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    PART IV.--OBITUARIES.   Table of Contents

Heard (Henderson), Josephine D.
Morning Glories



Newburyport, Mass.
March 24, 1890.


Our mutual friend, Mrs. Higginson , has written me, enclosing a Poem, which gives me credit for much more than I deserve, but for which I thank thee. It is a pleasant gift to express, as thee can, thy thoughts in verse among thy friends and acquaintances In this way poetry is its own great reward--it blesses and is blest.

I am very glad to give the "token" asked for in thy little poem, by signing my name, with every good wish from thy aged friend.

John G. Whittier.

Philadelphia, Pa.
April 2d, 1890.

To my Esteemed and Honored Friend:

I now assume the pleasantest duty of my life, that of acknowledging the cordial receipt of your most inestimable favor of recent date.

Cognizant of the weight of years you bear, I will not burden you with a long letter, while my heart out of its fullness dictates to me faster than my fingers are able to trace; but my joy is full ; my gratitude unbounded.


I should certainly have congratulated myself upon being so fortunate as to have obtained even your name from thine own hand, and a letter , such as thee wrote me, freighted with rich advice and kindly recognition is PRICELESS .

God Bless Thee , and may thy passage to the land of the blest be upon a calm sea with zephyrs laden with the perfume of thy noble life's deeds to waft thy spirit's bark onward, and over Jordan.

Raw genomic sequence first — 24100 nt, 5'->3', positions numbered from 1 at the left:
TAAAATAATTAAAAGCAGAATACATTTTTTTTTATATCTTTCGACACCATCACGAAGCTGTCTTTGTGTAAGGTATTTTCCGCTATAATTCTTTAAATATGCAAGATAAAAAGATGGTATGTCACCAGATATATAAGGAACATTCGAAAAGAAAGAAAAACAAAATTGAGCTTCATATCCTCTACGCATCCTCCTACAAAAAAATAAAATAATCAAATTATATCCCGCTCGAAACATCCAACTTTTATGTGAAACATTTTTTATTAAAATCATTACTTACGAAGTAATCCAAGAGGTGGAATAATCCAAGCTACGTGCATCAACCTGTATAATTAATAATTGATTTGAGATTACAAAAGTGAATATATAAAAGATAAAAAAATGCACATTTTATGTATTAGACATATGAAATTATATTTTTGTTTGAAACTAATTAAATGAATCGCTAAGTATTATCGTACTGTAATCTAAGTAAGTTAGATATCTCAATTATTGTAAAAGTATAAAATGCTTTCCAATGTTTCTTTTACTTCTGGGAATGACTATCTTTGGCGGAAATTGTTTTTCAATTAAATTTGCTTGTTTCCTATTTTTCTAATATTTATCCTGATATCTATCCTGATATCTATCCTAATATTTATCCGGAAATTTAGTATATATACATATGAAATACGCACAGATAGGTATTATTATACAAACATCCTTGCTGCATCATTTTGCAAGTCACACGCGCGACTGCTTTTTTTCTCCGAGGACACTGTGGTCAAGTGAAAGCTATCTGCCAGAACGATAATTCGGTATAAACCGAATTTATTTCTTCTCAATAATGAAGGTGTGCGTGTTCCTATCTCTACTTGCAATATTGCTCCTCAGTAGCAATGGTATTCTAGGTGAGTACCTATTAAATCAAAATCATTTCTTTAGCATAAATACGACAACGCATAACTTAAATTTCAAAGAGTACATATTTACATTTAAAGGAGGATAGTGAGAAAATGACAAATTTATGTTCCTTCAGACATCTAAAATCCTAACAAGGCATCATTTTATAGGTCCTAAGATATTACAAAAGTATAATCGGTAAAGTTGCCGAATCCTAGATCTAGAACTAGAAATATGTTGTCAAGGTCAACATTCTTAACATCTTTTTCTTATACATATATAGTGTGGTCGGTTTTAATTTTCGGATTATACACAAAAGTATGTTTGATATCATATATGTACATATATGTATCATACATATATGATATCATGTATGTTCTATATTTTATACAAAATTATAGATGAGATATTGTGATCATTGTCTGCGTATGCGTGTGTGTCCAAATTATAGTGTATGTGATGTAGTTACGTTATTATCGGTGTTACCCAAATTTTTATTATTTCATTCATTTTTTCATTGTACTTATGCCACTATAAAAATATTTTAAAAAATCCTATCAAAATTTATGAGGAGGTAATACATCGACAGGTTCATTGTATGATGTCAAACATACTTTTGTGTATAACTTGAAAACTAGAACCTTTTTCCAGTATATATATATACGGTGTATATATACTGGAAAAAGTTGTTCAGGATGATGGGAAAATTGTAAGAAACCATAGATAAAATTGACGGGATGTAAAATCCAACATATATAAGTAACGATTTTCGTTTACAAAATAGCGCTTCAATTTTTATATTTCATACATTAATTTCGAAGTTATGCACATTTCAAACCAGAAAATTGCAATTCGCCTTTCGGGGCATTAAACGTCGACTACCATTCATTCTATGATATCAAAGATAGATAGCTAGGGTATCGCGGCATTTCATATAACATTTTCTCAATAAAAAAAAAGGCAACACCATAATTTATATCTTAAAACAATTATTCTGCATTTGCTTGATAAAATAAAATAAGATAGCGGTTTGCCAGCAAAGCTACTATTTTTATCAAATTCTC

Gratefully Thine,

Josie D. Heard.

Office of the Christian Recorder ,
Philadelphia April 2nd, 1890.

To Mrs. Josie D. Heard:

Dear Madam --Learning that you are about to publish in book form the Poetic Writings which, from time to time, you have contributed to the Christian Recorder and other journals, and others which have not appeared in print I write to congratulate you, and to say that, as "Snow Bound," "Maud Muller," "Evangeline" and "Miles Standish," are now recited in the Public Schools; so, in the future may be, "To Whittier" and "Retrospect."

Already one of your Poems has been selected from the Christian Recorder , by an Afro-American youth to be read in a Pennsylvania School, whose teacher and a majority of whose pupils are white I am
Very Respectfully Yours,

B. J. Lee


2-Cromwell Houses ,
London, April 15th, 1890.

Mrs. Josie D. Heard:

I thank you and answer you, that we appreciate most deeply the expression of your sympathy in our great affliction.

Very Truly Yours,

Robert J. Lincoln.


GREAT God accept our gratitude,
For the great gifts on us bestowed--
For raiment, shelter and for food.
Great God, our gratitude we bring,
Accept our humble offering,
For all the gifts on us bestowed,
Thy name be evermore adored.

    PART IV.--OBITUARIES.   Table of Contents